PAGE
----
Whisky Notes – Glenfarclas

One of the things I enjoy very much is whisky, check the name of this blog after all! And as part of my doing things more deliberately, I set a timer at 8:55 am this morning and I didn’t waver from work until it went off 50 minutes later. At that point, I got up and walked around the floor of our building twice and came back to spend 5 minutes checking personal e-mails.

One of them was from Glenfarclas telling me that they had updated their website. I marked it as unread and labelled it “want to follow up” and returned to it at lunch. First note, I don’t really remember the old website, so it’s sort of as a new viewer that I’m reviewing this one.

from the Glenfarclas website

So, the new website – first of all, thank you for not making me have to enter in my whole birth date. A simple Yes or No to the question “are you of legal age wherever you are in the world right now” was nice.

The first image is of a couple of rows of barrels. And the byline “Made to age” is nice. The font choice is very deliberate I am sure, ‘Made’ is block letters that look a little worn around the edges, ‘age’ in a great flowery flowy script.

The stories told on the site are lovely and the pictures are very nice. I loved learning that when John Grant’s son George died, the licence for the distillery went to George’s widow Elise. And nice to find out that there’s yet another George Grant carrying on the Glenfarcas tradition.

Glenfarclas is a speyside whisky. Speyside is an area in Scotland around the River Spey. For a Canadian connection, wikipedia tells me that Robert Simpson, who founded Simpson’s, was born there. And “Speyside” is a protected locality for whisky in the UK, much like a DOP rating for Italian cheeses – in English it’s “protected designation of origin.” Basically, the UK law sets out that a whisky cannot be labelled, or advertised, in a way that includes a protected locality or region unless the whisky is Scotch Whisky that has been distilled in that locality or region. (source: http://www.legislation.gov.uk/uksi/2009/2890/regulation/10/made)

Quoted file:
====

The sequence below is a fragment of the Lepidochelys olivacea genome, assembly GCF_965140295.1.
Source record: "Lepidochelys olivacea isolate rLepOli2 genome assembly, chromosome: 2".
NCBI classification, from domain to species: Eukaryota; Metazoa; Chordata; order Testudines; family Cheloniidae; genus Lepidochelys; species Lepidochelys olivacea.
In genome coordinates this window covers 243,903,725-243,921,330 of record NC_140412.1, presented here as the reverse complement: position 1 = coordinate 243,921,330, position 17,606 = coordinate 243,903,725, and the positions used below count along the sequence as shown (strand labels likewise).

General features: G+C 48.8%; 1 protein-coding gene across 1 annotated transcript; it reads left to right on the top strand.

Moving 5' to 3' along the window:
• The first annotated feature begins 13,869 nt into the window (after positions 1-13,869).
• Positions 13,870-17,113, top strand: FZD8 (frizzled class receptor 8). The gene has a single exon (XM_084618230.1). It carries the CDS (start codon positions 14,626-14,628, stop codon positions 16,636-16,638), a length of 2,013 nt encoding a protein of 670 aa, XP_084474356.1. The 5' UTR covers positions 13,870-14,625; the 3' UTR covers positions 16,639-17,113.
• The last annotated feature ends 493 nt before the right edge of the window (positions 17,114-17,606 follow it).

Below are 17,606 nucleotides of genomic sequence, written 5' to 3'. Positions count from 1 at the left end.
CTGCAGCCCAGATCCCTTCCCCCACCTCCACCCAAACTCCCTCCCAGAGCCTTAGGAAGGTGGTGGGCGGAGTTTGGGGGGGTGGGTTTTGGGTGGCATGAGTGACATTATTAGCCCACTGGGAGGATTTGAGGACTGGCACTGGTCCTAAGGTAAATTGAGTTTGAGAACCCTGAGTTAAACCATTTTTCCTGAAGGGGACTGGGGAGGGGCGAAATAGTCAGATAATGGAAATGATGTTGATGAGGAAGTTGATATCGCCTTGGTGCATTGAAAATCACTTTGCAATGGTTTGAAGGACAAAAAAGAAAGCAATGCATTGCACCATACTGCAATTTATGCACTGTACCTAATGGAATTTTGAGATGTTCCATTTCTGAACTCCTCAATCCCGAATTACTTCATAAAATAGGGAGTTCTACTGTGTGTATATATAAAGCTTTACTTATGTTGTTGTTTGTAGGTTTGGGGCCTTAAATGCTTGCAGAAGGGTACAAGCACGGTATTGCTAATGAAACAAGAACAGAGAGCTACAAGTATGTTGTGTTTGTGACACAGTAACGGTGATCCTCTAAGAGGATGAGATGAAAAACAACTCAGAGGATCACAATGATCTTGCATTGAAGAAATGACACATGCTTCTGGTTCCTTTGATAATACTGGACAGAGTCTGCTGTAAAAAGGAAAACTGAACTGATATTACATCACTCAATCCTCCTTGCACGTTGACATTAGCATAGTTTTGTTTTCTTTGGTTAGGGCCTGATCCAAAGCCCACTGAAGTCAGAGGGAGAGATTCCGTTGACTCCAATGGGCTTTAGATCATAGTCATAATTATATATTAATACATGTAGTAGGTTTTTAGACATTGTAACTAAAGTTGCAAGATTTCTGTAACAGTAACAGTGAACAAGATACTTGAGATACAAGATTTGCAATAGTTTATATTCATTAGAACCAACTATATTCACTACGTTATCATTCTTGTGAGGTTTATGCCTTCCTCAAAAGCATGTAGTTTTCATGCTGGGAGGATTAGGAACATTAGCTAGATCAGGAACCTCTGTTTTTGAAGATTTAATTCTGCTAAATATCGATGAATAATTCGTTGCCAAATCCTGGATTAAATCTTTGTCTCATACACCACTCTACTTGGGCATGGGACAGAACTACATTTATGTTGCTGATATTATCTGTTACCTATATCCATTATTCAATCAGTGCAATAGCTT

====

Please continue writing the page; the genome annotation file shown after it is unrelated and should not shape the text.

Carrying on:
The definition of “scotch whisky” in the regulation is a little over half a page!

By Drawn by User:Briangotts as Image:Scotch regions.png and converted to SVG by w:User:Interiot. – Erskine, Kevin. The Instant Expert’s Guide to Single Malt Scotch. Doceon Press, 2005.Jackson, Michael. Complete Guide to Single Malt Scotch. Running Press, 2004.Wilson, Neil. The Island Whiskey Trail. Glasgow: Angel’s Share, 2003., CC BY-SA 3.0, https://commons.wikimedia.org/w/index.php?curid=2498675

Anyway, it’s a speyside I spent all of the afternoon thinking about: how I would pour a drink, post a picture and some tasting notes. Only I have none! None! I must have finished it a while ago. But I already had this much of the post so there you go. You get a bit about Glenfarclas, and I add it to my list of bottles to watch out for at the LCBO.

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